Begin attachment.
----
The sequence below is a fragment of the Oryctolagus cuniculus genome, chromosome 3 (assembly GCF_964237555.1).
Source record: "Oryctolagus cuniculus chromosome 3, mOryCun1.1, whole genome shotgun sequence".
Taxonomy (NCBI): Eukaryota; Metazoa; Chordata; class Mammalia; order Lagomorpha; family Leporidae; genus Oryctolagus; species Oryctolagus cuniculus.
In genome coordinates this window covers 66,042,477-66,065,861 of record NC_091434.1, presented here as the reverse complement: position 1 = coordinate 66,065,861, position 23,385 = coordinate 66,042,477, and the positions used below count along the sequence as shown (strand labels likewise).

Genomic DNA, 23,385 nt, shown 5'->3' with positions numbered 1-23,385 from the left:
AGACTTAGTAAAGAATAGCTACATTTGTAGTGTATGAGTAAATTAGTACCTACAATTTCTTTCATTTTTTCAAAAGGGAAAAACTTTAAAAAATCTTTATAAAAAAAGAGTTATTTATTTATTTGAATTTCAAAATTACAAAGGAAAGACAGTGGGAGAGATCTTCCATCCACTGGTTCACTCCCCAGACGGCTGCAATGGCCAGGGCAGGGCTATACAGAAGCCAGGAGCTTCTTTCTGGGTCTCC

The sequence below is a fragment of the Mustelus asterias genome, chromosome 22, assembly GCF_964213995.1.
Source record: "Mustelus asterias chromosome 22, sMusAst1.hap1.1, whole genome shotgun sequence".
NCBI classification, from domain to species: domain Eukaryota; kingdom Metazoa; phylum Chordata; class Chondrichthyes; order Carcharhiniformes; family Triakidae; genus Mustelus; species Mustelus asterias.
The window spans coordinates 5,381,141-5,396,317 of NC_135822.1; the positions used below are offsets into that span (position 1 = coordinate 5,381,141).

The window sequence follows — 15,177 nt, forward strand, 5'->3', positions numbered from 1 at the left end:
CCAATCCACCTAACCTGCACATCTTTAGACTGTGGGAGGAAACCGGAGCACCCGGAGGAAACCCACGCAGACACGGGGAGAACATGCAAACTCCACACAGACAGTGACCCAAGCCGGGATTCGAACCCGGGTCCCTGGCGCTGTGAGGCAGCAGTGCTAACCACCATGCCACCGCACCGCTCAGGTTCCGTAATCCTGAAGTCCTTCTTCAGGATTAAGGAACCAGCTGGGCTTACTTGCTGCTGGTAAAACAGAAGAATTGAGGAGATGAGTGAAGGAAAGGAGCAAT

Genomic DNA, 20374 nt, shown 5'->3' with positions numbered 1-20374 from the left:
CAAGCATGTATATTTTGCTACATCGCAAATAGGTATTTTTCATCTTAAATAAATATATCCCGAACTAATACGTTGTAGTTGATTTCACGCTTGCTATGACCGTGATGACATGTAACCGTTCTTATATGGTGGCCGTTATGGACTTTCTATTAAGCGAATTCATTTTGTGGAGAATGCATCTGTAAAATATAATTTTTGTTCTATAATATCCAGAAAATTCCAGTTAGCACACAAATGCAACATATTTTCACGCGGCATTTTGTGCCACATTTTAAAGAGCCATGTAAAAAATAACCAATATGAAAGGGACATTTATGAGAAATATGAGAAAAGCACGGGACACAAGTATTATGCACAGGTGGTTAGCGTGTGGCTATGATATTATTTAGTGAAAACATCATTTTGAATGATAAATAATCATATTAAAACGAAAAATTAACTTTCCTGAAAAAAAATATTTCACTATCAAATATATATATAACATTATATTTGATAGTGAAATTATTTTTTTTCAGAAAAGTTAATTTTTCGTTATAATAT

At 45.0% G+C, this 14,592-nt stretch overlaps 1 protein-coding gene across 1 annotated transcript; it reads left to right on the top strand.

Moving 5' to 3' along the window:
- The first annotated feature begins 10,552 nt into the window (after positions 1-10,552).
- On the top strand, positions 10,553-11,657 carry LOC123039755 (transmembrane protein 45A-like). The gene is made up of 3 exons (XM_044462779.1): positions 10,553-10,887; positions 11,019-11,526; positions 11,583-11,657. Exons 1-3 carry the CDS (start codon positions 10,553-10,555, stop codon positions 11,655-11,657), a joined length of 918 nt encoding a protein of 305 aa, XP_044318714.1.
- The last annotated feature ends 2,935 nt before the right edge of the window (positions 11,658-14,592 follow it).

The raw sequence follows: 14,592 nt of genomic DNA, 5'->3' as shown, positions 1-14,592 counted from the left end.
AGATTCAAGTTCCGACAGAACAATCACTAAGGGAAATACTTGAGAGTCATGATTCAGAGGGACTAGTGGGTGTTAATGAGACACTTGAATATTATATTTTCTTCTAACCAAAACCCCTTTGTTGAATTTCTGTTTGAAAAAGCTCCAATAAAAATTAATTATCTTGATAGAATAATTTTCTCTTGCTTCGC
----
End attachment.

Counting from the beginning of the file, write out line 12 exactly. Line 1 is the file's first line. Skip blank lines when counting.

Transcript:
CCAATCCACCTAACCTGCACATCTTTAGACTGTGGGAGGAAACCGGAGCACCCGGAGGAAACCCACGCAGACACGGGGAGAACATGCAAACTCCACACAGACAGTGACCCAAGCCGGGATTCGAACCCGGGTCCCTGGCGCTGTGAGGCAGCAGTGCTAACCACCATGCCACCGCACCGCTCAGGTTCCGTAATCCTGAAGTCCTTCTTCAGGATTAAGGAACCAGCTGGGCTTACTTGCTGCTGGTAAAACAGAAGAATTGAGGAGATGAGTGAAGGAAAGGAGCAAT